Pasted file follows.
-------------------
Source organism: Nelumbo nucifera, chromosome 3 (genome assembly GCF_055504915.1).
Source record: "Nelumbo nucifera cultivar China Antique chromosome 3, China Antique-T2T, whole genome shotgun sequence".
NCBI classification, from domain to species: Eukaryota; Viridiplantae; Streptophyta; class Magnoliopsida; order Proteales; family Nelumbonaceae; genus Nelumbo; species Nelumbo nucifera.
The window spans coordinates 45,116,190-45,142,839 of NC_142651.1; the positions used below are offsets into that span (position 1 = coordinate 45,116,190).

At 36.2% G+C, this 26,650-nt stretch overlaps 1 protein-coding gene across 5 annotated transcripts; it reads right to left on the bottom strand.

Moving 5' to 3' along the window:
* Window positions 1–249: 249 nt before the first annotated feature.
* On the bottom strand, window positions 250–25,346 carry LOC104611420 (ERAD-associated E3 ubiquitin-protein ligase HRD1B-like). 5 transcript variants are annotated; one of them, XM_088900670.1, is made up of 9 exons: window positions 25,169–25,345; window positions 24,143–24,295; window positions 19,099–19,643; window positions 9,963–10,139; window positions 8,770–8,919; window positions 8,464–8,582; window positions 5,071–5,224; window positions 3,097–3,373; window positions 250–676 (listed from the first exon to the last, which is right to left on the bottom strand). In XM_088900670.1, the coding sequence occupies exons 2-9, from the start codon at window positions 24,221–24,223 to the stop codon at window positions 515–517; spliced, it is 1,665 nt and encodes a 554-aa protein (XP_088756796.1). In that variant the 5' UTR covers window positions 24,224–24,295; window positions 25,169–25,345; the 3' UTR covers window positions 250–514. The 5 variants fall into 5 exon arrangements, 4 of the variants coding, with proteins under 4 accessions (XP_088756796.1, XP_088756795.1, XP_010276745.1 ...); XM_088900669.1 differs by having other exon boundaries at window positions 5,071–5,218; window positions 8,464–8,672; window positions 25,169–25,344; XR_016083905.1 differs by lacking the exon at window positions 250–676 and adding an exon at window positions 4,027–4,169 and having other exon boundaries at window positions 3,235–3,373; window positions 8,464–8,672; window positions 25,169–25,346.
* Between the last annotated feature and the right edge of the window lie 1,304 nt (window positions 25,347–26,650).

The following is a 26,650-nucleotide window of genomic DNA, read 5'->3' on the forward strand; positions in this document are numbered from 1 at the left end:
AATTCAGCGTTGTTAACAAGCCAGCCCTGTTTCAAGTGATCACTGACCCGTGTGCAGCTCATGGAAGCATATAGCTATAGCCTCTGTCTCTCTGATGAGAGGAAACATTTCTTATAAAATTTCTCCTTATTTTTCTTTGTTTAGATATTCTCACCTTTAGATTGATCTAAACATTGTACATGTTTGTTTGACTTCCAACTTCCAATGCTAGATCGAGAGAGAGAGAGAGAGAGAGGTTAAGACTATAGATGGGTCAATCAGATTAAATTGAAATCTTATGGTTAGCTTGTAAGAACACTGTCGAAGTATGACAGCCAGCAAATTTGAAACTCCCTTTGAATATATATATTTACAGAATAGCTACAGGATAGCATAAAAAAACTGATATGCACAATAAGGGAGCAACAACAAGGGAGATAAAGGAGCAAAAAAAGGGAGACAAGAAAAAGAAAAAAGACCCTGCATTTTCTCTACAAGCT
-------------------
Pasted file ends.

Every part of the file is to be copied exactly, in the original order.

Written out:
Source organism: Nelumbo nucifera, chromosome 3 (genome assembly GCF_055504915.1).
Source record: "Nelumbo nucifera cultivar China Antique chromosome 3, China Antique-T2T, whole genome shotgun sequence".
NCBI classification, from domain to species: Eukaryota; Viridiplantae; Streptophyta; class Magnoliopsida; order Proteales; family Nelumbonaceae; genus Nelumbo; species Nelumbo nucifera.
The window spans coordinates 45,116,190-45,142,839 of NC_142651.1; the positions used below are offsets into that span (position 1 = coordinate 45,116,190).

At 36.2% G+C, this 26,650-nt stretch overlaps 1 protein-coding gene across 5 annotated transcripts; it reads right to left on the bottom strand.

Moving 5' to 3' along the window:
* Window positions 1–249: 249 nt before the first annotated feature.
* On the bottom strand, window positions 250–25,346 carry LOC104611420 (ERAD-associated E3 ubiquitin-protein ligase HRD1B-like). 5 transcript variants are annotated; one of them, XM_088900670.1, is made up of 9 exons: window positions 25,169–25,345; window positions 24,143–24,295; window positions 19,099–19,643; window positions 9,963–10,139; window positions 8,770–8,919; window positions 8,464–8,582; window positions 5,071–5,224; window positions 3,097–3,373; window positions 250–676 (listed from the first exon to the last, which is right to left on the bottom strand). In XM_088900670.1, the coding sequence occupies exons 2-9, from the start codon at window positions 24,221–24,223 to the stop codon at window positions 515–517; spliced, it is 1,665 nt and encodes a 554-aa protein (XP_088756796.1). In that variant the 5' UTR covers window positions 24,224–24,295; window positions 25,169–25,345; the 3' UTR covers window positions 250–514. The 5 variants fall into 5 exon arrangements, 4 of the variants coding, with proteins under 4 accessions (XP_088756796.1, XP_088756795.1, XP_010276745.1 ...); XM_088900669.1 differs by having other exon boundaries at window positions 5,071–5,218; window positions 8,464–8,672; window positions 25,169–25,344; XR_016083905.1 differs by lacking the exon at window positions 250–676 and adding an exon at window positions 4,027–4,169 and having other exon boundaries at window positions 3,235–3,373; window positions 8,464–8,672; window positions 25,169–25,346.
* Between the last annotated feature and the right edge of the window lie 1,304 nt (window positions 25,347–26,650).

The following is a 26,650-nucleotide window of genomic DNA, read 5'->3' on the forward strand; positions in this document are numbered from 1 at the left end:
AATTCAGCGTTGTTAACAAGCCAGCCCTGTTTCAAGTGATCACTGACCCGTGTGCAGCTCATGGAAGCATATAGCTATAGCCTCTGTCTCTCTGATGAGAGGAAACATTTCTTATAAAATTTCTCCTTATTTTTCTTTGTTTAGATATTCTCACCTTTAGATTGATCTAAACATTGTACATGTTTGTTTGACTTCCAACTTCCAATGCTAGATCGAGAGAGAGAGAGAGAGAGAGGTTAAGACTATAGATGGGTCAATCAGATTAAATTGAAATCTTATGGTTAGCTTGTAAGAACACTGTCGAAGTATGACAGCCAGCAAATTTGAAACTCCCTTTGAATATATATATTTACAGAATAGCTACAGGATAGCATAAAAAAACTGATATGCACAATAAGGGAGCAACAACAAGGGAGATAAAGGAGCAAAAAAAGGGAGACAAGAAAAAGAAAAAAGACCCTGCATTTTCTCTACAAGCT